[1] Including pen, typing and texting!

[2] Women’s Ministry in the Local Church, J. Ligon Duncan & Susan Hunt, Crossway Books, Wheaton, IL, 2006.

[3] Discipleship is part of each ministry leader’s role, as she disciples women serving in her area.

Considering Others

IMG_5752Almost-3-year-old granddaughter Emma was napping peacefully when my daughter Mary arrived home with 7-year-old Joshua in tow. As he headed upstairs to change out of his school clothes, Mary and I both admonished him to be quiet so he wouldn’t wake his sleeping sister. Joshua clumped up the stairs and Mary followed up with a sternly whispered, “Joshua! Quiet!!” But, after a long day at school, Joshua was ready for some sibling interaction. By the time he reached the second floor, he was singing and then, right outside Emma’s door, he let out a spirited whoop. Mary and I barely had time to groan before he called out, “Emma’s awake!” (Really?!)

Attempting to find some humor in the situation, I quipped, “If she’d slept through all of that, one of us would have to go up and check her pulse.” Mary was not amused.

IMG_6716From his earliest days, Joshua has enjoyed company and his philosophy is if he’s awake, someone else should be awake to talk to or play with. Unfortunately, there are times when the person on the receiving end of his cheerful, “Wakey, wakey!”, isn’t ready to wake up, much less engage in a conversation. For now, I’m giving him the benefit of the doubt that he’s not being malicious, just thoughtless. But I hope he’ll soon learn to be more considerate and put his sisters’[1] need for sleep ahead of his longing for a playmate.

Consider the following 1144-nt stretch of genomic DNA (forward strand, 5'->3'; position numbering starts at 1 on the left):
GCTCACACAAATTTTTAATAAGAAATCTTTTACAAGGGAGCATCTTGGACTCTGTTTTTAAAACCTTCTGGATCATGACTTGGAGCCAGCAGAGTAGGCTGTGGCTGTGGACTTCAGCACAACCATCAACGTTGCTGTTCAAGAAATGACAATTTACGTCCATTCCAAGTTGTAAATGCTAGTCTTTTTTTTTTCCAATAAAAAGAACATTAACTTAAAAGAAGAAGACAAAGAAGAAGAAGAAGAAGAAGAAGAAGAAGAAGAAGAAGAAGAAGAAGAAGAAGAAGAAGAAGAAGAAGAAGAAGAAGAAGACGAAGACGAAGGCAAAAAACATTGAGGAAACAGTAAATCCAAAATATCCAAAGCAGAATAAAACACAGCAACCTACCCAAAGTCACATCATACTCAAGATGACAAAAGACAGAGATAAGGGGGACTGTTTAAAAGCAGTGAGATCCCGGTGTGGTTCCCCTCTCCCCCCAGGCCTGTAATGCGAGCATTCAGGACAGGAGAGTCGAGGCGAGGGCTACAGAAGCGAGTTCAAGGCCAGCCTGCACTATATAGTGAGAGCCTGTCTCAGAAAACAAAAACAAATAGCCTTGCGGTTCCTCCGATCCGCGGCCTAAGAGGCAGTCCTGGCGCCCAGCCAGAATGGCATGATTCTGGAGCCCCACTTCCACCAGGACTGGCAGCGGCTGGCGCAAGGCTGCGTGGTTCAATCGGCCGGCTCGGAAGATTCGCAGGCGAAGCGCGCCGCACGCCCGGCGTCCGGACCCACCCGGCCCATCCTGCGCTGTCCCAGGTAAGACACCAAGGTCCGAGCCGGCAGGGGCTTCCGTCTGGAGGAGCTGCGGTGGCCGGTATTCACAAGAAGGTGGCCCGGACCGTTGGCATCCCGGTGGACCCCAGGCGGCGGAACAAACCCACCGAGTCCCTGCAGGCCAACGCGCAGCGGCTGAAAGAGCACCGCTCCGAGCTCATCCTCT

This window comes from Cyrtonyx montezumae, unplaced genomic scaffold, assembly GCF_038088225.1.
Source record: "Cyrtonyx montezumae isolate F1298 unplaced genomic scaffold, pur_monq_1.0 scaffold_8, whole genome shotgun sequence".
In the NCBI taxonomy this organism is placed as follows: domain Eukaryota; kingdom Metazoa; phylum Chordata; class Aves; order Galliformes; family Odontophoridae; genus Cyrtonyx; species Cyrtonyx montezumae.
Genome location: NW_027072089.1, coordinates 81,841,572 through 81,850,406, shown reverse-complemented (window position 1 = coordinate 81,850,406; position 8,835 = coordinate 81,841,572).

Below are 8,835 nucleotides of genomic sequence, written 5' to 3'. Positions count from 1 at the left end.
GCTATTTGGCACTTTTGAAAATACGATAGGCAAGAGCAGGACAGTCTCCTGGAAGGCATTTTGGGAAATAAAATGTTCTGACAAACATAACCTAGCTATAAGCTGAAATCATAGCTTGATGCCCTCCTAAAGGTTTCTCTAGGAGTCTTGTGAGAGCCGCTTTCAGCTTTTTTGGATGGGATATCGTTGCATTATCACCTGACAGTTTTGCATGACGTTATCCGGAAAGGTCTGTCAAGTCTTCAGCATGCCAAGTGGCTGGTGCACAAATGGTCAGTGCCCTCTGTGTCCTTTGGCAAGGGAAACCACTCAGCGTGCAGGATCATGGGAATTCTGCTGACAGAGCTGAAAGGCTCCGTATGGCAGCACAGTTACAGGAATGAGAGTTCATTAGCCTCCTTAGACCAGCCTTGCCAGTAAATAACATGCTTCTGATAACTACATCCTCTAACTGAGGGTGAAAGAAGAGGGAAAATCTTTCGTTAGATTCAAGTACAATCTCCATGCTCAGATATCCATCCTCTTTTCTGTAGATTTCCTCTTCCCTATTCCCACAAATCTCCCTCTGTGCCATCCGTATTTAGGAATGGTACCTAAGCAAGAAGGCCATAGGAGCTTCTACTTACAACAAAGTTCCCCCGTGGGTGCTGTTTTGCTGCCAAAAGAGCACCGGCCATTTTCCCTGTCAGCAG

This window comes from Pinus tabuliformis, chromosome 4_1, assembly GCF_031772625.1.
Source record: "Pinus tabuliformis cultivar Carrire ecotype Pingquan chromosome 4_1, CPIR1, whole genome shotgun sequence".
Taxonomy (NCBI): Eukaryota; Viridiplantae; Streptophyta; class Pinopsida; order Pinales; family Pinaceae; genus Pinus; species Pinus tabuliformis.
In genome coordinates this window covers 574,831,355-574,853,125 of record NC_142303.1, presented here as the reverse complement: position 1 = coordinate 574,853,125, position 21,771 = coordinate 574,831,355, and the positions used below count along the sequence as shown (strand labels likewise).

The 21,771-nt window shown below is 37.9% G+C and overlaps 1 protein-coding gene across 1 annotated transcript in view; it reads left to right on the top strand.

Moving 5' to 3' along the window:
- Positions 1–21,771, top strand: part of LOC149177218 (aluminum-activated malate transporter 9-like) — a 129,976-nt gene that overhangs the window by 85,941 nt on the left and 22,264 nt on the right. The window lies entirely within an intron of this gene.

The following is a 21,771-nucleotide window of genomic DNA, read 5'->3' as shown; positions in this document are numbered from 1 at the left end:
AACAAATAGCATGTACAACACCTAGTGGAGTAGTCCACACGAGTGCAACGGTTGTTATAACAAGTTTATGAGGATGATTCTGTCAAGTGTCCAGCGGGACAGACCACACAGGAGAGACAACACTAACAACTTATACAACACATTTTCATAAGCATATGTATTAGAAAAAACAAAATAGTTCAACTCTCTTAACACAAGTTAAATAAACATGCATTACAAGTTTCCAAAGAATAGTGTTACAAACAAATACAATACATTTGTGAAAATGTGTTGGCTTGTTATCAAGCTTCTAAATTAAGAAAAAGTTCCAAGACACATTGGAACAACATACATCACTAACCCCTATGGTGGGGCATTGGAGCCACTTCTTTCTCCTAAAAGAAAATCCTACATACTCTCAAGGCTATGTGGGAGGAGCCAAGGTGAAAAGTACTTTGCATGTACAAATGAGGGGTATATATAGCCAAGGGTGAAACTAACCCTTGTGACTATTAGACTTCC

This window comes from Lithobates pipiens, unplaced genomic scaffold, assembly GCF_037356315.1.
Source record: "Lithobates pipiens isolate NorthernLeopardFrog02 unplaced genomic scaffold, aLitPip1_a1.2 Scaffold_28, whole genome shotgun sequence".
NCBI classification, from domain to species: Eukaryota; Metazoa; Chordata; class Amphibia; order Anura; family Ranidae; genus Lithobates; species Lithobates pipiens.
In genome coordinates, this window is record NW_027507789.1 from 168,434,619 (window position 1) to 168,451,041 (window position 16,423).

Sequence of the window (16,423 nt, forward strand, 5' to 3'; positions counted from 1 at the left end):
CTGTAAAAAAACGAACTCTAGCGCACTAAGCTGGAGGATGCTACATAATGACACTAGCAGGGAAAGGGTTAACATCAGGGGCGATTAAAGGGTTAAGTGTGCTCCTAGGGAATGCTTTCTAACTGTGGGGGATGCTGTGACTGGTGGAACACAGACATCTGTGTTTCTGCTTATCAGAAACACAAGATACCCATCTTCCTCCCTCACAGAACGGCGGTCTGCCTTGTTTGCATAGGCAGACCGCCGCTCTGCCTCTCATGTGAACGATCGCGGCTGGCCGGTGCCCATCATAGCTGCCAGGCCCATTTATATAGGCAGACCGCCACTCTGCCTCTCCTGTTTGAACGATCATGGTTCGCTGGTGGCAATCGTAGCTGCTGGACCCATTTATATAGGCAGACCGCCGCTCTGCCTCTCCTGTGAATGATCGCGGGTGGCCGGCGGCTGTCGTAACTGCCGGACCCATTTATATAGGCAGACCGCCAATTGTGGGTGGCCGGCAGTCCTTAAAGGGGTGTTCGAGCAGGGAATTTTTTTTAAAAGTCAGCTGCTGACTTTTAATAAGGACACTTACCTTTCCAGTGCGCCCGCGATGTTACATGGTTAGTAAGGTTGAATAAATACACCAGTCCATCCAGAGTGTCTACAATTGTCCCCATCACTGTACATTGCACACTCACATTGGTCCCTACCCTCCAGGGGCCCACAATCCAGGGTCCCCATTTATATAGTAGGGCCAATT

Soon after the events described above, several of my own actions caused me to think back to that afternoon and reflect on how easy it is for us to make decisions based on our own desires, regardless of our age. In fact, thinking of ourselves and our well-being comes naturally. Sometimes no one is inconvenienced or bothered. Then again, our acts may puzzle, annoy or even hurt others, as we tread all over their feelings and wishes, whether carelessly or deliberately.

Each time God pricked my conscience about my innocent-to-me, yet self-focused choices, the Spirit quickly reminded me of Paul’s teaching in Philippians 2:3-8: